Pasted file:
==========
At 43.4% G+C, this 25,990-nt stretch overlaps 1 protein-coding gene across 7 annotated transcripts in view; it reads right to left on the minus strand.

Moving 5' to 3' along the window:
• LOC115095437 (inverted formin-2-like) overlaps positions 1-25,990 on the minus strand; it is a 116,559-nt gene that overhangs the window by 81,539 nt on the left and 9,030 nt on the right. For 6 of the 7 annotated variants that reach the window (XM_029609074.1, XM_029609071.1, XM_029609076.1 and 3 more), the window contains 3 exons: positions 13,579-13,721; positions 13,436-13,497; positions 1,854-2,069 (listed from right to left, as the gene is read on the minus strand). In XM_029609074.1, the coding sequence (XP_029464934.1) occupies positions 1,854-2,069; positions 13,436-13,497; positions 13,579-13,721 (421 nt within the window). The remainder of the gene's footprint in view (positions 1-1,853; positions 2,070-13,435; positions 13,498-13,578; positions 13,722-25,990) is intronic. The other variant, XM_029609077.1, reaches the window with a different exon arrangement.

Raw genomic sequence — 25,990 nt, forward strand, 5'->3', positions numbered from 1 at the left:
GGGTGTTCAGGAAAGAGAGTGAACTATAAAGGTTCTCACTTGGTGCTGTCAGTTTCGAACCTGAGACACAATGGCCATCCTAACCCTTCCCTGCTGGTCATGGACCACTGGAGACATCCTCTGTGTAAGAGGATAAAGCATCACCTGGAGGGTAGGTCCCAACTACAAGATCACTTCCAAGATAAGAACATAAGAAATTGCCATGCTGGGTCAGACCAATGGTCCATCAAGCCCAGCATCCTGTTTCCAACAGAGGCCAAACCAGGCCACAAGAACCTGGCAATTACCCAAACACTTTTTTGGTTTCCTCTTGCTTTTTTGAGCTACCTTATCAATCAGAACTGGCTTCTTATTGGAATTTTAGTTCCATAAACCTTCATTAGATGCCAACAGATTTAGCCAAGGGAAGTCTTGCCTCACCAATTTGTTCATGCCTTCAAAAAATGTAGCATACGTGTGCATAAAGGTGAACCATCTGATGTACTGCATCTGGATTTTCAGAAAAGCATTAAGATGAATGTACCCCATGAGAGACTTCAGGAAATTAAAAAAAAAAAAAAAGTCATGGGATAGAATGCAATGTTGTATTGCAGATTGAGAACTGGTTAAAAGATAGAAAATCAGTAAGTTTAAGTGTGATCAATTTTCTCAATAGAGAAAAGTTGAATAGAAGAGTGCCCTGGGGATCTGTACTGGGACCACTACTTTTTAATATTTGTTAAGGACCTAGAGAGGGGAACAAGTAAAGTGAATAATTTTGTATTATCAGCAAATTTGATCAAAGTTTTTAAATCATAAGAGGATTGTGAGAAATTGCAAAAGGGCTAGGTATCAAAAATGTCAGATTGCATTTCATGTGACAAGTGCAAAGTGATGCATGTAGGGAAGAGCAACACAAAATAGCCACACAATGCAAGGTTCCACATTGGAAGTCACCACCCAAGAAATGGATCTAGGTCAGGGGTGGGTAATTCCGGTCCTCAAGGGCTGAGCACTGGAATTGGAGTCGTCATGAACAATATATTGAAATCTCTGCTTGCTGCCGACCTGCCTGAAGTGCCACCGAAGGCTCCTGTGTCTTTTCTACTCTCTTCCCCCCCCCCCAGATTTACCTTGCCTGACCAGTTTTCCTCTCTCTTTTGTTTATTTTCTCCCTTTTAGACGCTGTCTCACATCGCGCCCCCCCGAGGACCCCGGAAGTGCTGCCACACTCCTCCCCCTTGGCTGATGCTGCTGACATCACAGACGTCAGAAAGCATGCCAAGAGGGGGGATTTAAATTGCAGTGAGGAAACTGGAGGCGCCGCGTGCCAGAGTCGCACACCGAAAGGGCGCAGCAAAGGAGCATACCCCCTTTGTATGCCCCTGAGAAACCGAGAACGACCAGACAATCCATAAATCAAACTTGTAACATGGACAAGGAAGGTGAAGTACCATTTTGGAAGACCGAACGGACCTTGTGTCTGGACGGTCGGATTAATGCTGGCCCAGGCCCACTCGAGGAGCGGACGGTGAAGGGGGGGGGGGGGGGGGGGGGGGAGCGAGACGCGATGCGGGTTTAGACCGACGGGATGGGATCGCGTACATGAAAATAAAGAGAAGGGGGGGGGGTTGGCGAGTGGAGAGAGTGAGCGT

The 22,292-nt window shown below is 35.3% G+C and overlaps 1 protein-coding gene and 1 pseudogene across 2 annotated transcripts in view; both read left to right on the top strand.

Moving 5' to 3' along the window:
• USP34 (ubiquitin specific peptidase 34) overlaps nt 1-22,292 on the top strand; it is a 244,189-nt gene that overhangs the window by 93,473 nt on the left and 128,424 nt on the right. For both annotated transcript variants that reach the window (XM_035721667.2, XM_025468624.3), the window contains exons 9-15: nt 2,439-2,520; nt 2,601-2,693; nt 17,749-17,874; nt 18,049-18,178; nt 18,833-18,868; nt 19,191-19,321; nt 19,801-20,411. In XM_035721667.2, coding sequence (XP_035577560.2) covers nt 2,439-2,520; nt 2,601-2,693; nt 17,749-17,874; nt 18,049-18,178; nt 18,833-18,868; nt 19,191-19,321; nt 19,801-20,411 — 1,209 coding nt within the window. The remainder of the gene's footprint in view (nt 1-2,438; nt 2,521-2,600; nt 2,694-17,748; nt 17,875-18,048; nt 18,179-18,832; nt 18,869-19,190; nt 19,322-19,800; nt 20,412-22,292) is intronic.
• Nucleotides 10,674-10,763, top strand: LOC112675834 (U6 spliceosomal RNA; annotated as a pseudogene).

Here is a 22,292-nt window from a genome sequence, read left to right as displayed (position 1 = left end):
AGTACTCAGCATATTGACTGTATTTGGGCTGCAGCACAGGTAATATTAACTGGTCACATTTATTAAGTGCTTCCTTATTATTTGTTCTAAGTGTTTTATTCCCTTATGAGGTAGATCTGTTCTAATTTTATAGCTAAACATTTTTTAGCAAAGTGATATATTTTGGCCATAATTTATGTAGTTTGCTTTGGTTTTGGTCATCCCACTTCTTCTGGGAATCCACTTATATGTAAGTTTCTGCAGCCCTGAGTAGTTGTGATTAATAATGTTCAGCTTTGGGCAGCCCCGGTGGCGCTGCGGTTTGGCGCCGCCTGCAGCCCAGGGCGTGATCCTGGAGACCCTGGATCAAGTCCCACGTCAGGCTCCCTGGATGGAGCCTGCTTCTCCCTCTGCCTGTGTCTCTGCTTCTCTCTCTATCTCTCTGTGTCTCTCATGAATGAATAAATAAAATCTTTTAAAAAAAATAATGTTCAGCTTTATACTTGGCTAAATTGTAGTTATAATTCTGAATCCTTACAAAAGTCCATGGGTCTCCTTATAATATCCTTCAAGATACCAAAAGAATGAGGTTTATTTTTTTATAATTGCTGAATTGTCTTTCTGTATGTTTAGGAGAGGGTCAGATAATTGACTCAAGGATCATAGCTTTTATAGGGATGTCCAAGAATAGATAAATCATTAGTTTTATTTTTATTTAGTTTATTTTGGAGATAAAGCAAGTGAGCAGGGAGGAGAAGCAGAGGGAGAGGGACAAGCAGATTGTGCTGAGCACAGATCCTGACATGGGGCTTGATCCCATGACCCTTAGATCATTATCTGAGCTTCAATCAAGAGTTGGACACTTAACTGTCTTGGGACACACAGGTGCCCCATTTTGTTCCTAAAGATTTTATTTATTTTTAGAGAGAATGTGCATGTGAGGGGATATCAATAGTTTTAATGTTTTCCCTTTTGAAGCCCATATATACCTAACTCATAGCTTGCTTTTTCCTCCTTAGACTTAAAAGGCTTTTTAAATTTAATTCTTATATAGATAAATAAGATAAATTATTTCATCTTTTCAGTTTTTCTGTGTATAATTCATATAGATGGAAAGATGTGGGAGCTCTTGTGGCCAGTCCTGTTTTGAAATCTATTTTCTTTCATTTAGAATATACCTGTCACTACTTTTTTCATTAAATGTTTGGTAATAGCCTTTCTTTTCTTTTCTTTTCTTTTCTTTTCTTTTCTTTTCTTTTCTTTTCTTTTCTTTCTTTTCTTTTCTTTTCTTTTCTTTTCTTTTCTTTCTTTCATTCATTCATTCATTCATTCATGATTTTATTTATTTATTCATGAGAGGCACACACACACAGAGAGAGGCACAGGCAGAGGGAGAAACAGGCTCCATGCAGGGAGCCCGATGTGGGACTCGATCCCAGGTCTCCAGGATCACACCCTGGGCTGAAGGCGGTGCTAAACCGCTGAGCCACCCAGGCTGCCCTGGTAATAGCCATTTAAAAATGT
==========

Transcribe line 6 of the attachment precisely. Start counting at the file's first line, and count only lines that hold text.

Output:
The 22,292-nt window shown below is 35.3% G+C and overlaps 1 protein-coding gene and 1 pseudogene across 2 annotated transcripts in view; both read left to right on the top strand.